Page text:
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A Mouthful, 06.10 – 19.11.2022
Nils Staerk, Copenhagen



Lindsmyr’s exhibition sees a figure of the mouth that is double-sided, both on the level of language and image. It plays with ideas of consumption, not only in the contours of a body having lost its form, but also in the slightly vulgar presence of an oversized popsicle. From the position of a miniaturized and partially internal spectator, this would indeed be a literal mouthful. This way of the double alludes to a certain linguistics of self-devourment. As, already in the etymology of the object, one finds the mechanisms of its self-consumption, lolly being another word for tongue.


The title Mère de Glace[5] makes reference to a chapter in Luce Irigaray’s landmark publication Speculum of the Other Woman. Appropriating the writing (and hence: language) of the Greek philosopher Plotinus, in a bid to subvert a discourse on matter which strictly dictates the gendering of bodies, Irigaray performs a deconstruction through the direct hijacking of authorship. The reference to this essay seems to lead us further towards a psychoanalytic relation to the ordering of language. Following this line of thought, the suggestively phallic appearance of the popsicle will play with the established understanding of the phallus as being the possessor of language and power.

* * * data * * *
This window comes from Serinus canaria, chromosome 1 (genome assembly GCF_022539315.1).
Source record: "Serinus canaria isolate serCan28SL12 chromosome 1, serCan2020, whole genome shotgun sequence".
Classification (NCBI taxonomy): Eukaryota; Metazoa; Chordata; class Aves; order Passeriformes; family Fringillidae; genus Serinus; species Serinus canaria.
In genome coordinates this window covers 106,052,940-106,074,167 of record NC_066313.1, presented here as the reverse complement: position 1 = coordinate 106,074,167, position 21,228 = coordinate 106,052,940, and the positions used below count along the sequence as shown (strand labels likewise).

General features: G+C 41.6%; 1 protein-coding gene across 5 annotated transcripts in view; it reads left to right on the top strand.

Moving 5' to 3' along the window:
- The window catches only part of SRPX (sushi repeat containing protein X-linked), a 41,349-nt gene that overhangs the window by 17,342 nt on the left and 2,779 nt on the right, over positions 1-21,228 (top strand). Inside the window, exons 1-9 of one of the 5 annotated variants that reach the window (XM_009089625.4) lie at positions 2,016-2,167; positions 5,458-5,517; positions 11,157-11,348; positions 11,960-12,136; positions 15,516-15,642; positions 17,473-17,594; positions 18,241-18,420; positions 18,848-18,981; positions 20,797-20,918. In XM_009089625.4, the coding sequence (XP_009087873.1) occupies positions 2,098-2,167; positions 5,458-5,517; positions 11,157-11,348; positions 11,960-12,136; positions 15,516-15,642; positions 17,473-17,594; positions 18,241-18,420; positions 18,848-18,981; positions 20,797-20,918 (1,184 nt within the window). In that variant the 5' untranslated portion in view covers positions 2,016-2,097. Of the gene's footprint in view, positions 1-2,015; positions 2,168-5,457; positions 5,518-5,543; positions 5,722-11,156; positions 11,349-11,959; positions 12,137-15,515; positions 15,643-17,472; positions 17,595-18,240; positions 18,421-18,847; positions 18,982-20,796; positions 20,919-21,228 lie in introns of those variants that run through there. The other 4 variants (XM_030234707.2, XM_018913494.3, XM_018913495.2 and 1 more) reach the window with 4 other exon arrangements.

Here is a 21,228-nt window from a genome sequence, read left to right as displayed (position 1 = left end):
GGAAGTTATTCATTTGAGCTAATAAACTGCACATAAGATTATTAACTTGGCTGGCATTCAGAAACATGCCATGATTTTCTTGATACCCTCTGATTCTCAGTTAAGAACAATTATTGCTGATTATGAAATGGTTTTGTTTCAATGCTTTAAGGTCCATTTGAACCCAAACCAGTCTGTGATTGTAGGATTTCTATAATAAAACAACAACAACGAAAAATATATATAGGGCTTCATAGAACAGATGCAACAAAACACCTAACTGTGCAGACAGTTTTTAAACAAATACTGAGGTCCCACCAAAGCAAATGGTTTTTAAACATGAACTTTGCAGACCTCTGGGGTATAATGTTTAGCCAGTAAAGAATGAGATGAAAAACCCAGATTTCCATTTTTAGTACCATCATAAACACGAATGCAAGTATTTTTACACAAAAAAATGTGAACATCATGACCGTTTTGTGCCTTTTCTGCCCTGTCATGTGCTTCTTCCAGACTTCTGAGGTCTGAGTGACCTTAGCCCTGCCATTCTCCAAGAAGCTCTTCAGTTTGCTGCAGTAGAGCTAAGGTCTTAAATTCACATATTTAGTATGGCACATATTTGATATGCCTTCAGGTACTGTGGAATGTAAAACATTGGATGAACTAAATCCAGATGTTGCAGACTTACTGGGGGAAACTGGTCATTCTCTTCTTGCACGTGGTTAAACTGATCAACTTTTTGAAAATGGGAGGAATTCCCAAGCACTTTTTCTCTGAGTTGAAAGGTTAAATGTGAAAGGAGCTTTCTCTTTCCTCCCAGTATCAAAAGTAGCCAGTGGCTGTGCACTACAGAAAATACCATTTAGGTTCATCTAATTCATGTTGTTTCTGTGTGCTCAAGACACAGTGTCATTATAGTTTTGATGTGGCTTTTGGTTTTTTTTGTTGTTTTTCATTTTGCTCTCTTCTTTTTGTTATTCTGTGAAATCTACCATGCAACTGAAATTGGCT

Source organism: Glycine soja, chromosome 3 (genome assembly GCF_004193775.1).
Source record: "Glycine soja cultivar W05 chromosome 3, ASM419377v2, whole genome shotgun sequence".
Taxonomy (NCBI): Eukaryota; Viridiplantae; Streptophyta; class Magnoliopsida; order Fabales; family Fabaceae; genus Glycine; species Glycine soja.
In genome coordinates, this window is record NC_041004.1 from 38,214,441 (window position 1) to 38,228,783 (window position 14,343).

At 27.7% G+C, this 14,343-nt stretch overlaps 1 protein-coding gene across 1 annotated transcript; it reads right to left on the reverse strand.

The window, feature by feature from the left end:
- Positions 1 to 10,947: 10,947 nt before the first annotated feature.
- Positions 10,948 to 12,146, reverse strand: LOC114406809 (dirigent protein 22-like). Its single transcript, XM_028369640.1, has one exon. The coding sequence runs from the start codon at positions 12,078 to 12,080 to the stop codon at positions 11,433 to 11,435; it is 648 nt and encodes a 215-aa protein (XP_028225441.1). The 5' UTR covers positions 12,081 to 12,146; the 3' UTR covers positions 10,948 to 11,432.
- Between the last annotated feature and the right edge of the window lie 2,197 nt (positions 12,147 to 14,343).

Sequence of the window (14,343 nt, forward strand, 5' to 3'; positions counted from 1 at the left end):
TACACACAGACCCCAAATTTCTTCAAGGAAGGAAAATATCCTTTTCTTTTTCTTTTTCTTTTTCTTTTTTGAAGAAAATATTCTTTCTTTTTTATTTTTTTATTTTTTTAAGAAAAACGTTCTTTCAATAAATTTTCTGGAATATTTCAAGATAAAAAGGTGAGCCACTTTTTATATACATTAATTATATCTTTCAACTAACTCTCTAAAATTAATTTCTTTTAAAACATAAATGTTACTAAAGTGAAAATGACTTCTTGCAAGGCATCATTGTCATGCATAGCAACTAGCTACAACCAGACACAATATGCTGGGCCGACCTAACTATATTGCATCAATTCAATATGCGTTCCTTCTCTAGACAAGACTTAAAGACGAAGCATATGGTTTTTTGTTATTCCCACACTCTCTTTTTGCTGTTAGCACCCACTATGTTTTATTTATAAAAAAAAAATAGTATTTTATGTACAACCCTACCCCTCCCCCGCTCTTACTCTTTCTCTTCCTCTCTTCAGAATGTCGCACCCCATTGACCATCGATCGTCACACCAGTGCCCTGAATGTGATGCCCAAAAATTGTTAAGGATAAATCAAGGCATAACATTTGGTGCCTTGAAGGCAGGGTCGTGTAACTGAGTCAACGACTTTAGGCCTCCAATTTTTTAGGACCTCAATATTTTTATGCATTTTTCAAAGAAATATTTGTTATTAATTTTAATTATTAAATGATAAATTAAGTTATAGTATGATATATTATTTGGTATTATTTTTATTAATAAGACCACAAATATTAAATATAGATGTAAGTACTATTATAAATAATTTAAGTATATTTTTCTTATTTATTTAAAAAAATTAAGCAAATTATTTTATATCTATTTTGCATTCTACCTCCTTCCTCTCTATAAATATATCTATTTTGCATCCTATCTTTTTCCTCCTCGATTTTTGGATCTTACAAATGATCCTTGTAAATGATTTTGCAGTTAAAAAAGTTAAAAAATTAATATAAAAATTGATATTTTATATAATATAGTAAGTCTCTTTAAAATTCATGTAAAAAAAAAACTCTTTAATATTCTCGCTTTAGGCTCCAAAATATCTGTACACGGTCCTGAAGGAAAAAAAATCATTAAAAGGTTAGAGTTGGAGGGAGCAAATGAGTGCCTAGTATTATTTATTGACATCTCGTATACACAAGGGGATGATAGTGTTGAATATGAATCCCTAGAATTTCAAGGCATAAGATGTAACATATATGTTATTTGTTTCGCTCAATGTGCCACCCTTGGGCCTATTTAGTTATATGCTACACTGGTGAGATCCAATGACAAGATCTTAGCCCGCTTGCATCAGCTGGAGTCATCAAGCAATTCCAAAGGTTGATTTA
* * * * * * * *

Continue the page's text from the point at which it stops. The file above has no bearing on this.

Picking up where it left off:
In its painted state of perpetual solidity, the popsicle also acts in lieu of the body; of the smooth and impenetrable surface of the ‘porcelain skin’ in much classical figuration. This conceptual abstraction––while suggesting an ailment to our symptoms––not only undermines any attempts at categorizing the artist’s position as ‘abstract painter’, but also pressures the porosity of such a position in the first place. The resulting juxtaposition is one that seemingly echoes Kristeva’s idea(s) of the abject in-between; a violent ambiguity that respects no borders or fixed positions.



excerpt from exhibition text for A Mouthful, written by Emil Sandström


[5] Mère de Glace directly translates to ‘Mother of Ice’, a play on words with the French term ‘mer de glace’, meaning ‘sea of ice’, the name given to France’s largest glacier.


oil on canvas, 175 x 115 cm, 2022


photo courtesy of Malle Madsen

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